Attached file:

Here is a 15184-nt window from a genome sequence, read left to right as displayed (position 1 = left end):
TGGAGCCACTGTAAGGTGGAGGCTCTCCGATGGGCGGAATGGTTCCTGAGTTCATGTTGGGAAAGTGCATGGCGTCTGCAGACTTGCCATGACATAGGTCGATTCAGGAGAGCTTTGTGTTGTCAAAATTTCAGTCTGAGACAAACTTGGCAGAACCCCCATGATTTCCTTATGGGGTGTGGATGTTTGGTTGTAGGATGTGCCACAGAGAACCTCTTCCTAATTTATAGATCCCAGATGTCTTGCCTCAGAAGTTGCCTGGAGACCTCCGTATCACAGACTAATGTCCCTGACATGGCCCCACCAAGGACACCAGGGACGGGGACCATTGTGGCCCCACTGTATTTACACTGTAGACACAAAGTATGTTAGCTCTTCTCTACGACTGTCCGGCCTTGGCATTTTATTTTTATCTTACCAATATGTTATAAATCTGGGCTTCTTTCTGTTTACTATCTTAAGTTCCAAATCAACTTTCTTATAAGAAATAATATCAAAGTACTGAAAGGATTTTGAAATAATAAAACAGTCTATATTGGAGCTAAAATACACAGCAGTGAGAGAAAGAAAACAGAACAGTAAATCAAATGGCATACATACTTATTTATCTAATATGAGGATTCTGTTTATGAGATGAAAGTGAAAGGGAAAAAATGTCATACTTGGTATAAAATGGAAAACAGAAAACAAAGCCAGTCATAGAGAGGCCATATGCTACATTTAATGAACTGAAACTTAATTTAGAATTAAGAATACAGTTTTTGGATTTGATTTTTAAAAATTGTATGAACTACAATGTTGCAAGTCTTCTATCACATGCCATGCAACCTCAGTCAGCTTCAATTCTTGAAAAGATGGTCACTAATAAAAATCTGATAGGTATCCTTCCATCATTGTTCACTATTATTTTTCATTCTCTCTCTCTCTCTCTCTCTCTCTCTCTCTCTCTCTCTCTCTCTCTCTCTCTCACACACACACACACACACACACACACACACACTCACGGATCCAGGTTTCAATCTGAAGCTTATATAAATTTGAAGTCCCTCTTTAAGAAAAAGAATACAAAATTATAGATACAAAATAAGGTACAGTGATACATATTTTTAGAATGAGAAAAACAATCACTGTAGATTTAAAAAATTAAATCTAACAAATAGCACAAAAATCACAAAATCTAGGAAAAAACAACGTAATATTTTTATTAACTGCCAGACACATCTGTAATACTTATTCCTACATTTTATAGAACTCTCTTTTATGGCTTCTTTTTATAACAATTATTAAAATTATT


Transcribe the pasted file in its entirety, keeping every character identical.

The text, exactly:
Here is a 15184-nt window from a genome sequence, read left to right as displayed (position 1 = left end):
TGGAGCCACTGTAAGGTGGAGGCTCTCCGATGGGCGGAATGGTTCCTGAGTTCATGTTGGGAAAGTGCATGGCGTCTGCAGACTTGCCATGACATAGGTCGATTCAGGAGAGCTTTGTGTTGTCAAAATTTCAGTCTGAGACAAACTTGGCAGAACCCCCATGATTTCCTTATGGGGTGTGGATGTTTGGTTGTAGGATGTGCCACAGAGAACCTCTTCCTAATTTATAGATCCCAGATGTCTTGCCTCAGAAGTTGCCTGGAGACCTCCGTATCACAGACTAATGTCCCTGACATGGCCCCACCAAGGACACCAGGGACGGGGACCATTGTGGCCCCACTGTATTTACACTGTAGACACAAAGTATGTTAGCTCTTCTCTACGACTGTCCGGCCTTGGCATTTTATTTTTATCTTACCAATATGTTATAAATCTGGGCTTCTTTCTGTTTACTATCTTAAGTTCCAAATCAACTTTCTTATAAGAAATAATATCAAAGTACTGAAAGGATTTTGAAATAATAAAACAGTCTATATTGGAGCTAAAATACACAGCAGTGAGAGAAAGAAAACAGAACAGTAAATCAAATGGCATACATACTTATTTATCTAATATGAGGATTCTGTTTATGAGATGAAAGTGAAAGGGAAAAAATGTCATACTTGGTATAAAATGGAAAACAGAAAACAAAGCCAGTCATAGAGAGGCCATATGCTACATTTAATGAACTGAAACTTAATTTAGAATTAAGAATACAGTTTTTGGATTTGATTTTTAAAAATTGTATGAACTACAATGTTGCAAGTCTTCTATCACATGCCATGCAACCTCAGTCAGCTTCAATTCTTGAAAAGATGGTCACTAATAAAAATCTGATAGGTATCCTTCCATCATTGTTCACTATTATTTTTCATTCTCTCTCTCTCTCTCTCTCTCTCTCTCTCTCTCTCTCTCTCTCTCTCTCTCTCACACACACACACACACACACACACACACACACTCACGGATCCAGGTTTCAATCTGAAGCTTATATAAATTTGAAGTCCCTCTTTAAGAAAAAGAATACAAAATTATAGATACAAAATAAGGTACAGTGATACATATTTTTAGAATGAGAAAAACAATCACTGTAGATTTAAAAAATTAAATCTAACAAATAGCACAAAAATCACAAAATCTAGGAAAAAACAACGTAATATTTTTATTAACTGCCAGACACATCTGTAATACTTATTCCTACATTTTATAGAACTCTCTTTTATGGCTTCTTTTTATAACAATTATTAAAATTATT